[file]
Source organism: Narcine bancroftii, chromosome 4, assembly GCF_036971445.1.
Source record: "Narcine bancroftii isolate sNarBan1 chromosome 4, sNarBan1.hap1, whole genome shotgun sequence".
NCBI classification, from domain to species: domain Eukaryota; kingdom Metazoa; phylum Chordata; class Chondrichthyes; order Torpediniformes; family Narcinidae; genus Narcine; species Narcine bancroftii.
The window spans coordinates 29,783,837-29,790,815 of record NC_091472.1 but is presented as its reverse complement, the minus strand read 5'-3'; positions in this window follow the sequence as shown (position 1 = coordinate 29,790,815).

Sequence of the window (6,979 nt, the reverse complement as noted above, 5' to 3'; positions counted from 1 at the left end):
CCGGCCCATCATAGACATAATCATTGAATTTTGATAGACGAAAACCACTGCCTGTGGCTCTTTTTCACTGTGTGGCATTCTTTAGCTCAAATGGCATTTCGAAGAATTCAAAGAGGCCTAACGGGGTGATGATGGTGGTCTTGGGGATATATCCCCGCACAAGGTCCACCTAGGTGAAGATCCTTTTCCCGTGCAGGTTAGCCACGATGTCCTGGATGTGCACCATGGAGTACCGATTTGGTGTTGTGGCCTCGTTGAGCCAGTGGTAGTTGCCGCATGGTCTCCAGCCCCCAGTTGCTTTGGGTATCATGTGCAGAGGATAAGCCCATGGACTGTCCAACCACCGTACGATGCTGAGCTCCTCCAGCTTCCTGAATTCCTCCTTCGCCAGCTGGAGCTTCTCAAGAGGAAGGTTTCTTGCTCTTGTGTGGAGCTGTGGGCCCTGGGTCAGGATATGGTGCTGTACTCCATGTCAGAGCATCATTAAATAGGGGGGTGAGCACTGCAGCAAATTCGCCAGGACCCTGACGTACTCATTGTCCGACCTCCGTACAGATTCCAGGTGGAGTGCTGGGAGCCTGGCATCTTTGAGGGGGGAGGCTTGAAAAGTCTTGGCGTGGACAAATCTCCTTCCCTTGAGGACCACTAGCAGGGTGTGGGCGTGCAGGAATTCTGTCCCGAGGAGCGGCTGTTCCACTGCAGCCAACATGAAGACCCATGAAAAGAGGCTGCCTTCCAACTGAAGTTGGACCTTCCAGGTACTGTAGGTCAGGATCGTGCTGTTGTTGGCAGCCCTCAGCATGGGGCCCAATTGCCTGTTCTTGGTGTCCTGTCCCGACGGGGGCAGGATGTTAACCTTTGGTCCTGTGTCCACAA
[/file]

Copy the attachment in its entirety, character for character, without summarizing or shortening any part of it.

Source organism: Narcine bancroftii, chromosome 4, assembly GCF_036971445.1.
Source record: "Narcine bancroftii isolate sNarBan1 chromosome 4, sNarBan1.hap1, whole genome shotgun sequence".
NCBI classification, from domain to species: domain Eukaryota; kingdom Metazoa; phylum Chordata; class Chondrichthyes; order Torpediniformes; family Narcinidae; genus Narcine; species Narcine bancroftii.
The window spans coordinates 29,783,837-29,790,815 of record NC_091472.1 but is presented as its reverse complement, the minus strand read 5'-3'; positions in this window follow the sequence as shown (position 1 = coordinate 29,790,815).

Sequence of the window (6,979 nt, the reverse complement as noted above, 5' to 3'; positions counted from 1 at the left end):
CCGGCCCATCATAGACATAATCATTGAATTTTGATAGACGAAAACCACTGCCTGTGGCTCTTTTTCACTGTGTGGCATTCTTTAGCTCAAATGGCATTTCGAAGAATTCAAAGAGGCCTAACGGGGTGATGATGGTGGTCTTGGGGATATATCCCCGCACAAGGTCCACCTAGGTGAAGATCCTTTTCCCGTGCAGGTTAGCCACGATGTCCTGGATGTGCACCATGGAGTACCGATTTGGTGTTGTGGCCTCGTTGAGCCAGTGGTAGTTGCCGCATGGTCTCCAGCCCCCAGTTGCTTTGGGTATCATGTGCAGAGGATAAGCCCATGGACTGTCCAACCACCGTACGATGCTGAGCTCCTCCAGCTTCCTGAATTCCTCCTTCGCCAGCTGGAGCTTCTCAAGAGGAAGGTTTCTTGCTCTTGTGTGGAGCTGTGGGCCCTGGGTCAGGATATGGTGCTGTACTCCATGTCAGAGCATCATTAAATAGGGGGGTGAGCACTGCAGCAAATTCGCCAGGACCCTGACGTACTCATTGTCCGACCTCCGTACAGATTCCAGGTGGAGTGCTGGGAGCCTGGCATCTTTGAGGGGGGAGGCTTGAAAAGTCTTGGCGTGGACAAATCTCCTTCCCTTGAGGACCACTAGCAGGGTGTGGGCGTGCAGGAATTCTGTCCCGAGGAGCGGCTGTTCCACTGCAGCCAACATGAAGACCCATGAAAAGAGGCTGCCTTCCAACTGAAGTTGGACCTTCCAGGTACTGTAGGTCAGGATCGTGCTGTTGTTGGCAGCCCTCAGCATGGGGCCCAATTGCCTGTTCTTGGTGTCCTGTCCCGACGGGGGCAGGATGTTAACCTTTGGTCCTGTGTCCACAA